With all of this in mind, we can understand why LLMs return such good results on topics and information the internet is full of—often the same information high school essays are crafted around. When information available on the internet suffices as a knowledge engine, an LLM can deliver impressive results.

However, we have also seen how the engine, when asked to provide a research paper, can completely fabricate research that doesn’t exist. The model might use the names of people who work in the field as authors but completely make up a title and publication. Why? Because, based on the LLM’s training set, that’s what a good answer should look like. It’s predictive text, clever in some ways, but lacking any understanding of content or logic.

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Is this a bug? Not in the traditional sense of a coding error. It’s more a natural consequence of the current state of the art in training large neural networks on vast data sets. The model has done exactly what it was designed to do—provide an answer mimicking the text it trained on.

As this field advances, researchers are looking for ways to make models more reliable, less prone to hallucination, and more interpretable. One such promising avenue is pairing a language engine with a logic engine. Doing so would complement the immense knowledge and pattern recognition abilities of the LLM with the structured reasoning of a logic system. This fusion has the potential to yield more accurate and trustworthy outputs, especially in domains that demand rigorous logical consistency.

However, creating this combination is not without its challenges. Bridging the gap between statistical, pattern-based reasoning and symbolic, rule-based logic requires careful design. Furthermore, ensuring that the resulting system remains transparent and understandable to users is vital. Such endeavors represent the next frontier in making AI tools both powerful and reliable.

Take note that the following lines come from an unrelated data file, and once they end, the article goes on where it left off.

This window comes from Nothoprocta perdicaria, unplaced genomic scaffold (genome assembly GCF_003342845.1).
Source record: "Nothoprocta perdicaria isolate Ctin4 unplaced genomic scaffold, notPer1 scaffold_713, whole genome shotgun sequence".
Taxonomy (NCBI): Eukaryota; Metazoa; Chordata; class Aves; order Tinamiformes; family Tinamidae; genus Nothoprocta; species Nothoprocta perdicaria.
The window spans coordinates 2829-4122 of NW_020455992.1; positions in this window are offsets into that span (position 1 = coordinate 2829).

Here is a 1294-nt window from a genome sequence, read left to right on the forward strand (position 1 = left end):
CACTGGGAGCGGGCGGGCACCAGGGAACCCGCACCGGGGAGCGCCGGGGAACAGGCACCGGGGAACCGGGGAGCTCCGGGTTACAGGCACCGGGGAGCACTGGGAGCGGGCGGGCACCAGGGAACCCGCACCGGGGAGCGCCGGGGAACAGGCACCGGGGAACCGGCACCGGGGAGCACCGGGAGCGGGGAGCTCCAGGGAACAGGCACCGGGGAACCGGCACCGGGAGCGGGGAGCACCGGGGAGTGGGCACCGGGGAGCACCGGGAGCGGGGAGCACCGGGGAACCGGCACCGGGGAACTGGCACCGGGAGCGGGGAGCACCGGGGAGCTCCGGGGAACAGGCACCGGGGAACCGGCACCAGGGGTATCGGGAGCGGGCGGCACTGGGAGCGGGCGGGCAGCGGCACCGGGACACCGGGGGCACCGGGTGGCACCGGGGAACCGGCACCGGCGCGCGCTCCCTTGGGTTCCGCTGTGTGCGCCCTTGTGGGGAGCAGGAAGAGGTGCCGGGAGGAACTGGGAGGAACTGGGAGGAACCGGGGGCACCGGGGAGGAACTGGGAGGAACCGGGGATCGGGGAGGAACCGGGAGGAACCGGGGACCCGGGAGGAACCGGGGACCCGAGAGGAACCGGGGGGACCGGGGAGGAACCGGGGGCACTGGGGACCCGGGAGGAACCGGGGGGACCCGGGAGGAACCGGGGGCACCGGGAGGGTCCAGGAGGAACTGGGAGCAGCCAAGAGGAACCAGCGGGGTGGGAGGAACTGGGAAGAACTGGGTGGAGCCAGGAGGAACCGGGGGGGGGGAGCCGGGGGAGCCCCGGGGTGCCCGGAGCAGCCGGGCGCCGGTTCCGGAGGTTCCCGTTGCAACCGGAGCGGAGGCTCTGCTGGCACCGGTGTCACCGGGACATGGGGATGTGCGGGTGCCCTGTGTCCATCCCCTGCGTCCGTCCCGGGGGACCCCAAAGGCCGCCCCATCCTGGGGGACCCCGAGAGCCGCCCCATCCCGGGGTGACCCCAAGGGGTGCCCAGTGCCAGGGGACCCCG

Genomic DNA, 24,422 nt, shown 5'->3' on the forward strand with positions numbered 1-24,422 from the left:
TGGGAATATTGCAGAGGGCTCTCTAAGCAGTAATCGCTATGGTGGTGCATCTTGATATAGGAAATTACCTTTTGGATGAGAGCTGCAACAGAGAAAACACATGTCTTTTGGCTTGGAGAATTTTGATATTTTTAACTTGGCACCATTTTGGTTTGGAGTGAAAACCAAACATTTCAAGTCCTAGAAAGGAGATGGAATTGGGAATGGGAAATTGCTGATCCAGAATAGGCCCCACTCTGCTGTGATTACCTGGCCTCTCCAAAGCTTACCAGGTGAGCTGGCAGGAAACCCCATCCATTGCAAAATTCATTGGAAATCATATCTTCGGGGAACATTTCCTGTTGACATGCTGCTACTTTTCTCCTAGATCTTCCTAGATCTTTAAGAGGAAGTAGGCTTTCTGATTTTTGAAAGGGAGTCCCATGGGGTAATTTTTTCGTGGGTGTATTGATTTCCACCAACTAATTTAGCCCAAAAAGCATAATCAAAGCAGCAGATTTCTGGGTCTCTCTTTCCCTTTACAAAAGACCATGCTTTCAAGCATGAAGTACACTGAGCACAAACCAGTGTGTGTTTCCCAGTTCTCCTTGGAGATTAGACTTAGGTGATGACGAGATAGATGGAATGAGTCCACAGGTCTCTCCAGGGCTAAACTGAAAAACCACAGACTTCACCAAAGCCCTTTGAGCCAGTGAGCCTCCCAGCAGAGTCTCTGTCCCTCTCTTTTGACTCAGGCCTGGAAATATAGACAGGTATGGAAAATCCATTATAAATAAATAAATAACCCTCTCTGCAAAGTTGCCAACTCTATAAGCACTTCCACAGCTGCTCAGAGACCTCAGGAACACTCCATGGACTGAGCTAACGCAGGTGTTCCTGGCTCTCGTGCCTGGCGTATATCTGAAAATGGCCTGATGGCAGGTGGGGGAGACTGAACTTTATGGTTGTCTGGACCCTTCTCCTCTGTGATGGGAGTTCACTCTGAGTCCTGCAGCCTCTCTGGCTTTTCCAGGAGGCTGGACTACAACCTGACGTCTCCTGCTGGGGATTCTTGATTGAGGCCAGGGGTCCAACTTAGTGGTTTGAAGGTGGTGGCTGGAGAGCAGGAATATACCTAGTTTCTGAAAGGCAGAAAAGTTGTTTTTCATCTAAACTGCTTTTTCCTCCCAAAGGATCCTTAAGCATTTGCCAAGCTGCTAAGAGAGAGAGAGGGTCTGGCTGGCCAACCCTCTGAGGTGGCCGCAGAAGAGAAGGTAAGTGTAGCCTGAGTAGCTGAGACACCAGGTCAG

If you’re interested in reading more on this topic, as well as on biases and ethical concerns, I highly recommend one of the most insightful papers on this topic: “On the Dangers of Stochastic Parrots: Can Language Models Be Too Big?" by Bender, Gebru, McMillan-Major, and Mitchell. As we stand on the cusp of a new AI era, the potential for LLMs to revolutionize communication, learning, and decision making is undeniable. With continued exploration and innovation, we might soon witness an AI evolution that exceeds our wildest imaginations, reshaping the fabric of how we interact with technology and the world around us.

Keep up with the latest AI insights and additional resources here: https://www.td.org/atd-resources/artificial-intelligence

About the Author

Markus Bernhardt leads Endeavor Intelligence, specializing in AI strategy consulting that blends technological expertise with strategic business applications. Markus supports a range of F500 companies and government organizations regarding AI strategy in his role as the AI strategy lead at The Learning Forum. In collaboration with Mike Vaughan, Markus has developed a comprehensive AI strategy framework through The Thinking Effect, a not-for-profit community for talent, learning, training, and performance professionals focused on AI tools, AI strategy, research, and thought leadership.

1 Comment
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Great points made illustrating why LLM’s can hallucinate. It’s an important topic for everyone to understand. It’s very similar to the early days of the internet when we did not fully understand the need and value of good security hygiene. However today, everyone inherently appreciates the need for complex passphrases and 2FA. Hopefully similar best practices will emerge that are easy to adopt and enable us to judge the trustworthiness of a generated response (based on the training models used).